(B2) With its childish quarrels, warlike attitudes, and insults to European leaders or peoples, Ankara has angered and worn Europeans out. Simply stupidly…
Helsinki and the Turkish enthusiasm
It seems a long way from the time of the Helsinki Summit in 1999, when, with some enthusiasm, it was decided to open the door to accession negotiations with Turkey (1). That European summit marked a turning point in the history of relations with Turkey. In the conclusions it stated : “The European Council welcomes recent positive developments in Turkey […] as well as Turkey’s intention to continue its reforms towards complying with the Copenhagen criteria.”
Turkish provocations ended up wearing out the Europeans
Exactly 21 years later, we would have to reverse every single word in that sentence for it to make sense . Europe deplores Turkey’s lack of progress, its provocations, “its unilateral and provocative activities”, etc. If only a few months ago, several countries had doubts on the attitude to have with Turkey, on the need to engage in dialogue, on the means behind Turkey’s actions (political declarations, withdrawal of ships…) which were sometimes perceived as so many tokens of good will from Ankara… Today, “nobody is fooled anymore”. A sentence often repeated by different European officials. No leader seriously believes anymore that a single movement of ships, or a Turkish call will change the situation.
The magic alliance is broken
In just a few months, the Erdogan regime typing all over the place (Northern Syria, Libya, Armenia, Eastern Mediterranean, …) convinced everyone that there was something broken in the alliance, however magical, between the economically solid Union and the large country at the door of both Europe and the Middle East. But Europeans do not want to break it all. This evening the Europeans are expected to take sanctions, but fairly gradual ones, while staying faithful to the European spirit particularly to what Berlin wanted — that is to always keep an open door in case of a change in attitude (to read: Turquie. Les Européens ne veulent pas couper les ponts. Vers un dispositif de sanctions élargi ?).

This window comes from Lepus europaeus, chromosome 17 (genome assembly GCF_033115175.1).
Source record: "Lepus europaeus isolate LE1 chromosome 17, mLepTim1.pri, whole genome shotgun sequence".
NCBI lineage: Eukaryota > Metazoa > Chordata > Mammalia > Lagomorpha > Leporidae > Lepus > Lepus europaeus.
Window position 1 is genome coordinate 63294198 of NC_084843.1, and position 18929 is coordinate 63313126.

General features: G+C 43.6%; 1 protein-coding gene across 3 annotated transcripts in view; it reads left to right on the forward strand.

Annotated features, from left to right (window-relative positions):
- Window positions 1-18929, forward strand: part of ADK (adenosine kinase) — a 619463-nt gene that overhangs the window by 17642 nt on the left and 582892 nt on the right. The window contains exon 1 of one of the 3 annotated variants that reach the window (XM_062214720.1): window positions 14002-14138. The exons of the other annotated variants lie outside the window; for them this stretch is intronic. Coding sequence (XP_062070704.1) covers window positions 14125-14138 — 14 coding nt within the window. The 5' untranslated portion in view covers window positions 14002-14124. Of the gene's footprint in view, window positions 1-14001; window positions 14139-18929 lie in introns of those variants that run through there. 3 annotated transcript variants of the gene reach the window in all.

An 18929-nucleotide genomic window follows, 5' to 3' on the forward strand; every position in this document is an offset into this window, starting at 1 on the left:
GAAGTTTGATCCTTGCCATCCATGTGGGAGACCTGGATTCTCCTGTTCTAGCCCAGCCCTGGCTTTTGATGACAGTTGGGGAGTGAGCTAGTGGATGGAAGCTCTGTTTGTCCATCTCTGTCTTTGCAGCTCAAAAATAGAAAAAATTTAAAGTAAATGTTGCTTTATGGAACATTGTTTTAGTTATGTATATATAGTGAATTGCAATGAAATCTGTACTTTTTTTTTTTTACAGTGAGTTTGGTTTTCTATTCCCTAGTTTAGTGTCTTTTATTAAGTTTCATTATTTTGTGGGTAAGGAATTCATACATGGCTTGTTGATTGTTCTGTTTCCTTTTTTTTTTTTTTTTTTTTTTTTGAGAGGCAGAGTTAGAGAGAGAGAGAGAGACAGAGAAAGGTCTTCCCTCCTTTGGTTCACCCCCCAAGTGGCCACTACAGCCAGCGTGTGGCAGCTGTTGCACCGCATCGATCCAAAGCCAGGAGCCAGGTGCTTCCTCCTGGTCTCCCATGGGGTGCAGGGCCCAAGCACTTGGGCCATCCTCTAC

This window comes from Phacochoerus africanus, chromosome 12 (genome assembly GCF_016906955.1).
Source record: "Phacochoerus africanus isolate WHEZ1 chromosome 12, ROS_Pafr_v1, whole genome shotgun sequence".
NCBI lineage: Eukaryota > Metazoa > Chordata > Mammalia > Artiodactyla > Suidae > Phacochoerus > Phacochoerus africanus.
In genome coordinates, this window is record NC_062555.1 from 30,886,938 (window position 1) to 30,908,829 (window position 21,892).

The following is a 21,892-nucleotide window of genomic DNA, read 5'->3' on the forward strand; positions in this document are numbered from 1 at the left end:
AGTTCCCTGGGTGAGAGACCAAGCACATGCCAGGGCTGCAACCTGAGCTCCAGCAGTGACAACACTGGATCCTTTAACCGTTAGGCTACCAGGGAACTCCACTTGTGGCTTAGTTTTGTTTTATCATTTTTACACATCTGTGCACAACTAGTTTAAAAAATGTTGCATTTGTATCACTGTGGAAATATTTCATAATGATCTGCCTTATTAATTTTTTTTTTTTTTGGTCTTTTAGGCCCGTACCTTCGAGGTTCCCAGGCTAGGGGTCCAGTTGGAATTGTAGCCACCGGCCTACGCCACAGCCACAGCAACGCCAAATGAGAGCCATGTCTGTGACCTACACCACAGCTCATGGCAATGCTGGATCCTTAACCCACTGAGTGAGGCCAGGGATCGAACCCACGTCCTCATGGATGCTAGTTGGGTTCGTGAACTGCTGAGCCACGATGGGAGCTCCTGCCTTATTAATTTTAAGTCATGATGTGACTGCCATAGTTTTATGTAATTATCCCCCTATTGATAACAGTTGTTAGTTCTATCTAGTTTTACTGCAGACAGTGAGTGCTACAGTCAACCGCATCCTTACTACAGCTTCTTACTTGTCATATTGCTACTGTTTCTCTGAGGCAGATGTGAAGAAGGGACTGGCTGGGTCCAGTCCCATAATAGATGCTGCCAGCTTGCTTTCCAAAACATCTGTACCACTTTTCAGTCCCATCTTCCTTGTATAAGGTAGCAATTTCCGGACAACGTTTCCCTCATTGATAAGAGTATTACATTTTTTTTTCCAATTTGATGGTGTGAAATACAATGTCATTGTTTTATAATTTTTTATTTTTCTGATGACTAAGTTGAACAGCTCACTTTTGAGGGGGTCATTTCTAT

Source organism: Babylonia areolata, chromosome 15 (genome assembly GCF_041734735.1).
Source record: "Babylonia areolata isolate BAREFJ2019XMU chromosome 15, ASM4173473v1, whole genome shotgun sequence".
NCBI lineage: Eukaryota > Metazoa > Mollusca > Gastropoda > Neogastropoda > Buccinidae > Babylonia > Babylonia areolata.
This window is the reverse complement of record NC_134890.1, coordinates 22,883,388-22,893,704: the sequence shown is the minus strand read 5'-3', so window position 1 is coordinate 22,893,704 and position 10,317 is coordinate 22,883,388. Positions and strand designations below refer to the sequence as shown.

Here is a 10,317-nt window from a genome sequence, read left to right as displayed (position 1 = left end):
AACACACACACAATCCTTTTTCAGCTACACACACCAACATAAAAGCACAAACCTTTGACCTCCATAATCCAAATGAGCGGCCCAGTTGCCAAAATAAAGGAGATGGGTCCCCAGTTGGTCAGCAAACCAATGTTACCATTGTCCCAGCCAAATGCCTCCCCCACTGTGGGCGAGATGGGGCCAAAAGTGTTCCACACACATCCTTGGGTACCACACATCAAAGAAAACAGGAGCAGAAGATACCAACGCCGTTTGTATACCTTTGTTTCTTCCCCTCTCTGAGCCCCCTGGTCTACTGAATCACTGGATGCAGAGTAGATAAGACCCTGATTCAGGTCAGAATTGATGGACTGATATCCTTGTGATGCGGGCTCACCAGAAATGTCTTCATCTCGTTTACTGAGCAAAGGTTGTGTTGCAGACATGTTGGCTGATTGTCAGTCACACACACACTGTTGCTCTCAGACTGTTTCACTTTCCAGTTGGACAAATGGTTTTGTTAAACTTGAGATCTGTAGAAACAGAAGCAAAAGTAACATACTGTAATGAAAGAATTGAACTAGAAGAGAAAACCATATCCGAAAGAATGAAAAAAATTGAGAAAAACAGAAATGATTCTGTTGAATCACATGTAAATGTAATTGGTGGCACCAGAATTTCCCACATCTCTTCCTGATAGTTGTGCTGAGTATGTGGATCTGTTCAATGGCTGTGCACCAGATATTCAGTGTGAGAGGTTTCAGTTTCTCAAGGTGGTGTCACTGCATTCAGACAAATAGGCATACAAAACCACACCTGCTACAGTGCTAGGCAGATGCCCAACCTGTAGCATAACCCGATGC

Graduated sanctions do not mean weakness
However, this “kind” gesture should not be underestimated. Such a double edged process vis-à-vis a country that is theoretically still a candidate for membership of the European Union equals closing the door on it. In other words, to acknowledge that it no longer “meets the Copenhagen criteria”. Among the member countries of the Atlantic Alliance, this is a singular and rather unequalled fact so far. We also know that while sanctions can sometimes be slow to come, they are even slower to undo. Once the movement is set in motion, the machine is unstoppable.
Beware of the sleeping marshmallow
Like the marshmallow, Europe can seem weak, a little soft and indecisive. But make no mistake. Once unity is achieved, it is very difficult to break the line. Ankara should be wary. Russia has tried on several occasions to bend the decisions of sanctions it is under at its own expense. Despite a few rough patches Europe remained on its feet and united. Once again this evening the economic sanctions that have been hitting Moscow for its attitude in Ukraine have just been prolonged. The same goes for the United Kingdom in the Brexit affair. For four years, the British leaders have tried almost everything to bend the European’s approach. Each time they have broken their teeth on their solid unity. And yet they had far more arguments than the Turks for a change in direction.
- Older subscribers will remember that in the middle of the summit, France provided a plane for the European negotiators (Javier Solana for the Council and Günther Verheugen for the European Commission and a representative of the Finnish Presidency) to go to Ankara. This was to explain the European position and convince the Turkish Prime Minister (Bülent Ecevit) to come and pose for the final photo with the other acceding countries. The statement of the then Prime Minister is still on the website of the Turkish Ministry of Foreign Affairs.